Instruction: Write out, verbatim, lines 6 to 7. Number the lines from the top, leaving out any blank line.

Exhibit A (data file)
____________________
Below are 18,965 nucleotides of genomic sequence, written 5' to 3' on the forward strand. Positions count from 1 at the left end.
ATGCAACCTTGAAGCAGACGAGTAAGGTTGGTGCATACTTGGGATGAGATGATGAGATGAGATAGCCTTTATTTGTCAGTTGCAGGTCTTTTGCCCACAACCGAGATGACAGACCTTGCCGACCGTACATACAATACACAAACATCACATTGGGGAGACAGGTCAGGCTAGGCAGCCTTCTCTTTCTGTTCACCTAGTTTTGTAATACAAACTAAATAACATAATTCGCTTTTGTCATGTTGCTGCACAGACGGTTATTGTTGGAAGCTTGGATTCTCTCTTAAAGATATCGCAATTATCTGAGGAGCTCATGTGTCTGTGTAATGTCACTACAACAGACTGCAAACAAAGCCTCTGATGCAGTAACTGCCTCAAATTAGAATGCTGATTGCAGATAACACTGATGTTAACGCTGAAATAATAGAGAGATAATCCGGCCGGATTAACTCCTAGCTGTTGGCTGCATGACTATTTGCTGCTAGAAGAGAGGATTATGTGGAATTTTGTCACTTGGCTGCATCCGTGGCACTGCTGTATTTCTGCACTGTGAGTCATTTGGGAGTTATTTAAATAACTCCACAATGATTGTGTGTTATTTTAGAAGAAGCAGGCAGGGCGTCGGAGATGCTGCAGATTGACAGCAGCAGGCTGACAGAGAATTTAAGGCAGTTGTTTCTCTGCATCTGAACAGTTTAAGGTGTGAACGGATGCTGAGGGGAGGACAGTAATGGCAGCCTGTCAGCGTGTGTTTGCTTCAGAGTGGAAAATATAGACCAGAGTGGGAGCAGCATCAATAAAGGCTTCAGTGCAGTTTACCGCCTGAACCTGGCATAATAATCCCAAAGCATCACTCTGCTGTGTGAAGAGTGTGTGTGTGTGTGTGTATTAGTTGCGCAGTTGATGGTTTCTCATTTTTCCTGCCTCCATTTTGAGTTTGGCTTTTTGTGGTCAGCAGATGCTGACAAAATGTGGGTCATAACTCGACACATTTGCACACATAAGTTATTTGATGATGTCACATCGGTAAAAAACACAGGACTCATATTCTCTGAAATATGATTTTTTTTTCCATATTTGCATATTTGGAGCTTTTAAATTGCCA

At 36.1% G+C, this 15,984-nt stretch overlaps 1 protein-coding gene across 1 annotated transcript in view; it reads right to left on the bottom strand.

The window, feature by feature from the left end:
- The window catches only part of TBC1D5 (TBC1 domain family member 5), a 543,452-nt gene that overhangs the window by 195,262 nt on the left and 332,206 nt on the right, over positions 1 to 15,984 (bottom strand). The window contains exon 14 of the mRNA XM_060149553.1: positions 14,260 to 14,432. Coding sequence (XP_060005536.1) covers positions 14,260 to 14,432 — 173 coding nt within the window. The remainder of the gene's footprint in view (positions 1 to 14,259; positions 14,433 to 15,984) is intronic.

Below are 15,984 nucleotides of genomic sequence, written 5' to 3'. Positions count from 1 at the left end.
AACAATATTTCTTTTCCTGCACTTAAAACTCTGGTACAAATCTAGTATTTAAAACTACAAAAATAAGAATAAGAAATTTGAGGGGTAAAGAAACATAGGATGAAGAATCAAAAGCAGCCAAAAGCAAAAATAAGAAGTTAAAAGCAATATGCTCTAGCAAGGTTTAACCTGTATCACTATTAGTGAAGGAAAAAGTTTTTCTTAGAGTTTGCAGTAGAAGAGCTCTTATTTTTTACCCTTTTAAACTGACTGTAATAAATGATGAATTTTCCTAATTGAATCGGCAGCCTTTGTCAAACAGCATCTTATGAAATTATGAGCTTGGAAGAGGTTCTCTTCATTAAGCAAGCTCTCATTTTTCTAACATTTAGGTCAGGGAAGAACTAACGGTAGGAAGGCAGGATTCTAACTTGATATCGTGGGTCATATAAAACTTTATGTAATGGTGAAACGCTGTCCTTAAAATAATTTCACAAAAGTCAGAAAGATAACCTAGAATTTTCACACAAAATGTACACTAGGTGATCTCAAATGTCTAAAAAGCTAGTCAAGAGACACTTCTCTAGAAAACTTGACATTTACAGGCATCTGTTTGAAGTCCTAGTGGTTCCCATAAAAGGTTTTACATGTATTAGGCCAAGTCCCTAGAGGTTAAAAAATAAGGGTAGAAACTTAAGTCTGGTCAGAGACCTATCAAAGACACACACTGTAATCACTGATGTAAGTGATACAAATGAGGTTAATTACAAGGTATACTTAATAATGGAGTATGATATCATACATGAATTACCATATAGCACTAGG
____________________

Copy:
Below are 15,984 nucleotides of genomic sequence, written 5' to 3'. Positions count from 1 at the left end.
AACAATATTTCTTTTCCTGCACTTAAAACTCTGGTACAAATCTAGTATTTAAAACTACAAAAATAAGAATAAGAAATTTGAGGGGTAAAGAAACATAGGATGAAGAATCAAAAGCAGCCAAAAGCAAAAATAAGAAGTTAAAAGCAATATGCTCTAGCAAGGTTTAACCTGTATCACTATTAGTGAAGGAAAAAGTTTTTCTTAGAGTTTGCAGTAGAAGAGCTCTTATTTTTTACCCTTTTAAACTGACTGTAATAAATGATGAATTTTCCTAATTGAATCGGCAGCCTTTGTCAAACAGCATCTTATGAAATTATGAGCTTGGAAGAGGTTCTCTTCATTAAGCAAGCTCTCATTTTTCTAACATTTAGGTCAGGGAAGAACTAACGGTAGGAAGGCAGGATTCTAACTTGATATCGTGGGTCATATAAAACTTTATGTAATGGTGAAACGCTGTCCTTAAAATAATTTCACAAAAGTCAGAAAGATAACCTAGAATTTTCACACAAAATGTACACTAGGTGATCTCAAATGTCTAAAAAGCTAGTCAAGAGACACTTCTCTAGAAAACTTGACATTTACAGGCATCTGTTTGAAGTCCTAGTGGTTCCCATAAAAGGTTTTACATGTATTAGGCCAAGTCCCTAGAGGTTAAAAAATAAGGGTAGAAACTTAAGTCTGGTCAGAGACCTATCAAAGACACACACTGTAATCACTGATGTAAGTGATACAAATGAGGTTAATTACAAGGTATACTTAATAATGGAGTATGATATCATACATGAATTACCATATAGCACTAGG